Sloss Furnace (Ghost Adventures) - Zak leads the team to Birmingham, AL, to investigate
Sloss Furnaces. Built in 1881, this factory was a dangerous place to
work. Many workers died and many more were injured. It's the souls of
these workers that are believed to inhabit and haunt the factory.
Furnaces is a National Historic Landmark in Birmingham, Alabama in the
United States. It was operated as a pig iron-producing blast furnace
from 1882 to 1971.
After closing it became one of the first industrial
sites (and the only blast furnace) in the U.S. to be preserved for
public use. In 1981 the furnaces were designated a National Historic
Landmark by the United States Department of the Interior.
James Withers Sloss was one of the founders of Birmingham, helping to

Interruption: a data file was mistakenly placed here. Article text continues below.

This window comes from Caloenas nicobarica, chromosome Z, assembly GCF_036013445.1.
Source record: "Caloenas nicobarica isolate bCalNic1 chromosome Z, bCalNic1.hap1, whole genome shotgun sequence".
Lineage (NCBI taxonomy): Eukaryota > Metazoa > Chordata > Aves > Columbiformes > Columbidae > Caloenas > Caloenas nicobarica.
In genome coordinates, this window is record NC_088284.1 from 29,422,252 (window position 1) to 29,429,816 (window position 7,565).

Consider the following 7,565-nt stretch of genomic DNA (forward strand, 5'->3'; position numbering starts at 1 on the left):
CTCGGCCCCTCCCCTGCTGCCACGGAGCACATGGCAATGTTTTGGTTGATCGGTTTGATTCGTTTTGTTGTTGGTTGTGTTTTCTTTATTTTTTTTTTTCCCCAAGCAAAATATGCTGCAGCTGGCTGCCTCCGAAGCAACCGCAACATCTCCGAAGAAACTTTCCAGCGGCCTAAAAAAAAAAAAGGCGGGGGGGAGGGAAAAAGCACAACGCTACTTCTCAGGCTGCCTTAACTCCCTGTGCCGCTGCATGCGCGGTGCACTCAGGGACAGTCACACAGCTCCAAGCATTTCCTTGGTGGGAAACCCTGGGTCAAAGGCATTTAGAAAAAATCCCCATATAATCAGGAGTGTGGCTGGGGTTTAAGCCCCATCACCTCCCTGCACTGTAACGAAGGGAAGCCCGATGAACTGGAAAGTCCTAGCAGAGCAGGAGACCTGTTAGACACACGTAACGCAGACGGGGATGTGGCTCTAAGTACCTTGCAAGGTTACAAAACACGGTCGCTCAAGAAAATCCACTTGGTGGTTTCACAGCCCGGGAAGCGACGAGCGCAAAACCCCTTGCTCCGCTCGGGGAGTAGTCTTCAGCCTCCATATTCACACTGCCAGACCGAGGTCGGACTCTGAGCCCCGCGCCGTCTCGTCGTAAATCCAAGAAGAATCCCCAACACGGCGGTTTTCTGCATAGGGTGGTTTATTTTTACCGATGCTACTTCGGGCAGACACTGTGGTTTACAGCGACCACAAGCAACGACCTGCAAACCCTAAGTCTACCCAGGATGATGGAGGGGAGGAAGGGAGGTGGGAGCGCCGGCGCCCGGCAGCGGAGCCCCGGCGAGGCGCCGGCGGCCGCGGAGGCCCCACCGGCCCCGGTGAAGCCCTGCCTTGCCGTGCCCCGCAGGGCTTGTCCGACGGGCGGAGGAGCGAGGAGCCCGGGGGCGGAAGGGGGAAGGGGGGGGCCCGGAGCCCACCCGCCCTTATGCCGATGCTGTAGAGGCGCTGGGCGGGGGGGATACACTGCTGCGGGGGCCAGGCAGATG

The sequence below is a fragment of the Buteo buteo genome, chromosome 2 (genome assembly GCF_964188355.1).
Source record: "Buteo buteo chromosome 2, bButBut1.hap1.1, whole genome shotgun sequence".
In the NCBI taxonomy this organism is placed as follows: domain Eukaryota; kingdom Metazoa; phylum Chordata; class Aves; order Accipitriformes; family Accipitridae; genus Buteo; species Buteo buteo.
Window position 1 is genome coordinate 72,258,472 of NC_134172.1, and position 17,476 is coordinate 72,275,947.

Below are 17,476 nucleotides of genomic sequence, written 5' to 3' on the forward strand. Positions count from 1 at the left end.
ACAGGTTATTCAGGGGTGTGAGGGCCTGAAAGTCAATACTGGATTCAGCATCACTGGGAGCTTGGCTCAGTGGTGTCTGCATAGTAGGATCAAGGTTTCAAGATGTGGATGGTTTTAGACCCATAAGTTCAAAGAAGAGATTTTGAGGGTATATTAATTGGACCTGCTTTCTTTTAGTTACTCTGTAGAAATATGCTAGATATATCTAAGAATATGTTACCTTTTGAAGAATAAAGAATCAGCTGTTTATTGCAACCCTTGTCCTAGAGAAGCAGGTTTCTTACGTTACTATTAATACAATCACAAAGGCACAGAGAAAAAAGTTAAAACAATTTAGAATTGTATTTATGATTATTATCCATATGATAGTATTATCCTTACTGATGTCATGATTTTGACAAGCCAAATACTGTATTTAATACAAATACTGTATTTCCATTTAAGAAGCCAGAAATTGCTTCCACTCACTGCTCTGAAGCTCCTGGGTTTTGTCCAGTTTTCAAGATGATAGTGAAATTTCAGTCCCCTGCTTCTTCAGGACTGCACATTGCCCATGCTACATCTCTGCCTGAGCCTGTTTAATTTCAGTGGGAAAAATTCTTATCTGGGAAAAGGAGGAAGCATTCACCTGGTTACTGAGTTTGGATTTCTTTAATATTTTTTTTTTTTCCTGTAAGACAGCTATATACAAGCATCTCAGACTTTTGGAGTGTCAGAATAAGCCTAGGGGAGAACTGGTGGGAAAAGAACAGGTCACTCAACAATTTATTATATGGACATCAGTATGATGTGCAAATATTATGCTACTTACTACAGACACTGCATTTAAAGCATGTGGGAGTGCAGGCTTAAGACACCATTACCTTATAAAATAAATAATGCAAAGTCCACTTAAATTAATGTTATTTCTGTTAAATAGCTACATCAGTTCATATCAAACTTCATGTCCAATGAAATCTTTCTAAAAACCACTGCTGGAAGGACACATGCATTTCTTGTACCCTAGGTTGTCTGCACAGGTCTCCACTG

promote railroad development in Jones Valley, Alabama and participating
in the Pratt Coke and Coal Company, one of the new city's first
In 1880 he formed his own company, the Sloss Furnace
Company, and began construction of Birmingham's first blast furnace on
50 acres of land donated by the Elyton Land Company for
The engineer in charge of construction was Harry
Hargreaves, a former student of the English inventor Thomas Whitwell.
The two furnaces, of the Whitwell type, were 60 feet (18 m) tall and 18
feet (5.4 m) in diameter. The first blast was initiated in April 1882.
24,000 tons of high quality iron were produced in the first year. Sloss
iron won a bronze medal at the Southern Exposition held in 1883 at
Sloss is currently used to hold metal arts
classes, a barbecue cookoff, Muse of Fire shows, and concerts. Being a
reportedly haunted location, it is also an annual Halloween haunted
attraction. Once a year, Sloss Furnaces hosts a "Ghost Tour" based on a
story written by Alabama folklorist Kathryn Tucker Windham.